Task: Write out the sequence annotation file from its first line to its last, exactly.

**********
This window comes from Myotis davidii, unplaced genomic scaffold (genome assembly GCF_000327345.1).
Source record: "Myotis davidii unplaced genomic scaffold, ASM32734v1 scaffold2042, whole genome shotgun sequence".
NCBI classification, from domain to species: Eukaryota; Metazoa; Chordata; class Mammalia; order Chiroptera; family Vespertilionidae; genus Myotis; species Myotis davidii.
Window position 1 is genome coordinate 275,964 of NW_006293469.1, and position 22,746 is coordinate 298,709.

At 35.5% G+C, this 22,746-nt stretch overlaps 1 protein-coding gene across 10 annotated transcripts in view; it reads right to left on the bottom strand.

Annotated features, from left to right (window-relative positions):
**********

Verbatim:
This window comes from Myotis davidii, unplaced genomic scaffold (genome assembly GCF_000327345.1).
Source record: "Myotis davidii unplaced genomic scaffold, ASM32734v1 scaffold2042, whole genome shotgun sequence".
NCBI classification, from domain to species: Eukaryota; Metazoa; Chordata; class Mammalia; order Chiroptera; family Vespertilionidae; genus Myotis; species Myotis davidii.
Window position 1 is genome coordinate 275,964 of NW_006293469.1, and position 22,746 is coordinate 298,709.

At 35.5% G+C, this 22,746-nt stretch overlaps 1 protein-coding gene across 10 annotated transcripts in view; it reads right to left on the bottom strand.

Annotated features, from left to right (window-relative positions):